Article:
DEHAAN: Yeah. I baked it last night. I can save it for later, or…


GRABER: I kinda want to try it.

TWILLEY: Let’s try it!

GRABER: I like getting welcomed with bread. This is great.

TWILLEY: It’s such a beautiful loaf.

GRABER: Kernza. This is the reason Nicky and I were in Kansas. Kernza is a special grain that Lee and his colleagues have been breeding to see if they can come up with a perennial substitute for wheat.

DEHAAN: Kernza is a domestication program. So we’re not crossing with another species. We’re just working, always taking the best plants and crossing them together. Basically the same process that our ancestors would have gone through with developing our annual grain crops. Just an accelerated way. Hopefully not taking 1000 years this time around.

TWILLEY: This is a dream that some plant breeders have had for a long time—that somehow we could turn back the clock of agriculture and start over with perennial crops, rather than annuals. Of course, in the past people weren’t trying to do this for climate change reasons, they figured perennials would help with soil fertility and also save money on seeds and labor.

DEHAAN: Yeah. So at least to the 1930s in Russia, there was a perennial wheat breeding program. And it was worked on for quite a long time. At that point, we didn’t even know about chromosomes and DNA. And—so they were working pretty blindly and it’s fairly amazing how much progress they did make. Unfortunately, it never got to the point of having varieties that were yielding as much as annual wheats.

GRABER: Eventually the Russia perennial project was dropped, and then the Land Institute was founded in 1976 in Kansas. And the researchers there were interested in building back up the depleted agricultural soils of the midwestern prairie, and they wanted to do that with perennial plants that could be also used for food.

DEHAAN: So the Land Institute first started working early on native prairie plants. Looking at: can we use them and using them as maybe analogs of what could become the perennial grain crop someday?

TWILLEY: The Land Institute team screened about a hundred different grasses, looking at their seed yield and seed size and seed quality. First they looked at native grasses—things like Illinois bundle flower or eastern gamba grass, which is a relative of corn. But those didn’t seem super promising. So they decided to try a grass from Europe and Western Asia, the part of the world where wheat is originally from.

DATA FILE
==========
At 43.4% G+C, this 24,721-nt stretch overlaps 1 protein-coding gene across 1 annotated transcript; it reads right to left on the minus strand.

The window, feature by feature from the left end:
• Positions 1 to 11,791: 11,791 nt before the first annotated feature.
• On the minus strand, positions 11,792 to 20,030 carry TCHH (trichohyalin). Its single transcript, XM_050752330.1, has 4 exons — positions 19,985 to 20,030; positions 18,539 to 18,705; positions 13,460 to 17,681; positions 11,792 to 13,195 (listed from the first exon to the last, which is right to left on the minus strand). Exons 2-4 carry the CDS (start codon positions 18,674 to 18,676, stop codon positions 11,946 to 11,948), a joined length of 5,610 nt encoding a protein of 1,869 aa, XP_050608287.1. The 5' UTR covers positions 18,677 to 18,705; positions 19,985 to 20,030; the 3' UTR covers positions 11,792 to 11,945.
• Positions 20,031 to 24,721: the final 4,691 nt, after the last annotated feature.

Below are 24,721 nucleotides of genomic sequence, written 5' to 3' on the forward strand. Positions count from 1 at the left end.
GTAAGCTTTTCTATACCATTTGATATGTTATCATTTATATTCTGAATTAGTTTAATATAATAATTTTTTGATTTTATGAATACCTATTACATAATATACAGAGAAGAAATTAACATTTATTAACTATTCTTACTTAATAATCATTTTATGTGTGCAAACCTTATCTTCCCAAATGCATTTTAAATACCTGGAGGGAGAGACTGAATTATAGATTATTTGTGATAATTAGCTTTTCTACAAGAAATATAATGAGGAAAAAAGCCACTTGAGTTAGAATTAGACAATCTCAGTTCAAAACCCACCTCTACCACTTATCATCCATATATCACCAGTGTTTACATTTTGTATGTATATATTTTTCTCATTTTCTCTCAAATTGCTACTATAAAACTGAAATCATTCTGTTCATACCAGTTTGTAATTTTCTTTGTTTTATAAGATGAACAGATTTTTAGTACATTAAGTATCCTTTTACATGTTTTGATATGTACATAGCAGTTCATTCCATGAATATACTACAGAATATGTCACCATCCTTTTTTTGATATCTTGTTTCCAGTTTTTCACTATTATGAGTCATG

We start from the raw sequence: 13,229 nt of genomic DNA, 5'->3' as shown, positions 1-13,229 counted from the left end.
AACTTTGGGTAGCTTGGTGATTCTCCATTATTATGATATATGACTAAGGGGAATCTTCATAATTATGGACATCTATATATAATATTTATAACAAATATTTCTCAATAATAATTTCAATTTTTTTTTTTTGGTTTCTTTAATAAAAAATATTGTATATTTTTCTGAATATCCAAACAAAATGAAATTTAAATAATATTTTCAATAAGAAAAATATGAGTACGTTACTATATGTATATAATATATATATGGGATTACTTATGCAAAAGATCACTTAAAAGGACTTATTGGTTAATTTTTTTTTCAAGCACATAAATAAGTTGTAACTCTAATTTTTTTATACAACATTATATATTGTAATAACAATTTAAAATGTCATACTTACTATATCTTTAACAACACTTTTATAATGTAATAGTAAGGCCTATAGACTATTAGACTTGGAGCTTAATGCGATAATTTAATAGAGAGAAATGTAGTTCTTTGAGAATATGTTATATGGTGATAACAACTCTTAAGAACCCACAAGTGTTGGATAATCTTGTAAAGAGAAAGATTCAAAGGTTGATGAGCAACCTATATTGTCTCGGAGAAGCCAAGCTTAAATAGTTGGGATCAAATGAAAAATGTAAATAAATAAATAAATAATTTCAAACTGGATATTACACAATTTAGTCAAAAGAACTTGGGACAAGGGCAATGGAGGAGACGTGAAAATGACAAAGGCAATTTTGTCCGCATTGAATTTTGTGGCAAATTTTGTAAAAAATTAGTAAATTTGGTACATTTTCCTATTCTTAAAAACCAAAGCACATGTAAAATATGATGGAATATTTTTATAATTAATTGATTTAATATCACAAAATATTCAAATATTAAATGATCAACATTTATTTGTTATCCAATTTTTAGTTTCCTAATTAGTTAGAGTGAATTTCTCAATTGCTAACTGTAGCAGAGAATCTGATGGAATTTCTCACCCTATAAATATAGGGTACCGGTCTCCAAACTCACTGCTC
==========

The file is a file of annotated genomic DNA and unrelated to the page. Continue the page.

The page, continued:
Lee: Eventually, they decided—settled on this plant called intermediate wheat grass or thinopyrum intermedium.

TWILLEY: Neither of which is a particular catchy name for a new grain.

DEHAAN: So a couple of employees, myself and a few others, started sitting around with a blackboard and writing up ideas. We were looking for something that was sound grainy. So we had a lot of root word “kern” in there, because that’s kind of the root of kernel and that sounds grainy to us. And then we ended up kind of combining kern with the ZA of kanza, the Native American word, the origin of Kansas. So combining those two things, we kind of have grain from Kansas.

GRABER: Kernza, the perennial grain domesticated in Kansas. Which is what we tasted in the bread Lee baked for us.

DEHAAN: Yeah. So it’s not a hundred percent. This is about 25, 30 percent, 30 percent Kernza flour, the rest as normal wheat flour. So it does really well up to 30 percent and even 50 percent is OK. But as we go to 100 percent, you’re going to get a very dense loaf. More like a German rye. Kind of a dense, heavy, heavy loaf, which is also good. But it’s not what everyone prefers.

TWILLEY: Honestly, this was a magazine cover worthy loaf. Lee had scored the crust into perfect diamonds and it was a deep toasty warm brown—a little more terracotta toned than whole wheat, I’d say.

TWILLEY: Can I sniff it though first?

GRABER: It smells really good. I could smell it all the way over there.

GRABER: It smells incredible. It’s um—it does have its own smell. It’s a little maltier somehow or something? Sweeter.